WHAT TO SEE AND DO Visigoths, Arabs, and Romans, among others, have all left their cultural imprint on Valencia. Last year, the city's august heritage was further illustrated when workers restoring the city's 15th-century cathedral uncovered a set of frescoes by the Italian Renaissance masters Francesco Pagano and Pablo de San Leocadio, which had been obscured by later work. You can view the well-preserved paintings at the Catedral de València (Plaça de la Reina). • Housed in an 18th-century seminary with a distinctive blue cupola that is a Valencia landmark, the Museu de Belles Arts (9 Carrer San Pio V; 34/96-360-5793; www.cult.gva.es/mbav) boasts one of Spain's greatest collections—and with a mere fraction of the Prado's crowds. Wander among the vast array of altarpieces, then marvel at El Greco's Saint John the Baptist. • A more contemporary experience can be had at the 17-year-old Institut Valencia d'Art Modern, or IVAM (118 Guillem de Castro; 34/96-386-3000; www.ivam.es), Spain's first modern-art museum, which is planning a massive expansion by Japanese architects Kazuyo Sejima and Ryue Nishizawa. Among the highlights: an exemplary exhibition of early-19th-century works by Valencian Ignacio Pinazo. (A public square here is named for him.) • No visitor to Valencia should miss the massive Ciutat de les Arts i de les Ciències (17 Avda. Autopista del Saler; 34/90-210-0031; www.cac.es), the monumental collection of museums and arts buildings designed by Santiago Calatrava. Taking his cue from Valencia's brilliant light, Calatrava created white expanses and shimmering tiles offset by blue sky and water. The complex will soon welcome the new Palau de les Arts, whose inaugural season is slated to begin next October. In the meantime, you can check out sand tigers (sharks) and exotic guitarfish at L'Oceanogràfic, the world's second-largest aquarium; Foucault's pendulum at the Museu de les Ciències; and stars at the planetarium L'Hemisfèric. • Medieval ribaldry is on display at La Lonja de la Seda (Plaça del Mercat; 34/96-352-5478), the city's unesco-listed 15th-century silk exchange (don't miss the rather risqué downspouts on the gutters). • At night, students and stylish young creative types gather in El Carmen at bars and cafés such as Radio City (19 Carrer Santa Teresa; 34/96-391-4151), where every Tuesday is flamenco night. • Cap the evening off at Café Sant Jaume (51 Carrer Cavalleros; 34/96-391-2401). Housed in a former pharmacy, the bar specializes in agua de Valencia, an orange-based drink that will cure all that ails you.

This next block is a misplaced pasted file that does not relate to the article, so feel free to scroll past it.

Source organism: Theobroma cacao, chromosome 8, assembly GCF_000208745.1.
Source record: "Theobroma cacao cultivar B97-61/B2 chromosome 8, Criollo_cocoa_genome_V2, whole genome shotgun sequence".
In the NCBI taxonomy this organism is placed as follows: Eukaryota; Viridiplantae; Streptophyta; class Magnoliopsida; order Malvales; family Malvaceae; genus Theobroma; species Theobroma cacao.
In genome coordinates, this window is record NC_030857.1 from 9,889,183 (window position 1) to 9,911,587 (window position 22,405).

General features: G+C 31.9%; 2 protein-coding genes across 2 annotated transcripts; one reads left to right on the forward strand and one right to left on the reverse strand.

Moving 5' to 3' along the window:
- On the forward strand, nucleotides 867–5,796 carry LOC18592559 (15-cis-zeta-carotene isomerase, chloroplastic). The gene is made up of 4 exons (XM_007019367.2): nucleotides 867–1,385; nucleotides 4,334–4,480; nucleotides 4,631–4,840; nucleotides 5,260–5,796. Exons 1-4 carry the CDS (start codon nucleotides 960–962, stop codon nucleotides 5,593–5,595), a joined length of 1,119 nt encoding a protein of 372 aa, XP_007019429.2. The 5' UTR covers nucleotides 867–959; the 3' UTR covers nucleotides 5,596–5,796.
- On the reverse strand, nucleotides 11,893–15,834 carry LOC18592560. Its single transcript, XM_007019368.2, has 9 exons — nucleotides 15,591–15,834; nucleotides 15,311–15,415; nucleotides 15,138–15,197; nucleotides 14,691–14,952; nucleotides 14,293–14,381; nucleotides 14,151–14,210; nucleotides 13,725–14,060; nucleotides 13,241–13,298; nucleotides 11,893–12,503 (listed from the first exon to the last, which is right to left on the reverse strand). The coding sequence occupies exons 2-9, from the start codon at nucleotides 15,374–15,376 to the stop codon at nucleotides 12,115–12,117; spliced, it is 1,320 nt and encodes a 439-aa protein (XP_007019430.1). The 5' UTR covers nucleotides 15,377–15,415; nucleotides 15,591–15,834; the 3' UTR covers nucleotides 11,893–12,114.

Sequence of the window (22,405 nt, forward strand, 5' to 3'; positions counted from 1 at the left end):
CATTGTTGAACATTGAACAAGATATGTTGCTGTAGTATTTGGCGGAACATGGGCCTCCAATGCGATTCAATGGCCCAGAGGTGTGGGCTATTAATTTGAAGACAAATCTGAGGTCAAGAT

TOM VANDERBILT has written for the New York Times, Rolling Stone, and Gourmet.
Local currency Euro
Official languages Valencian and Castilian
Distance from Barcelona 220 miles (south)
Major airport Valencia Manises Airport, 20 minutes by taxi to the Old City (about $15)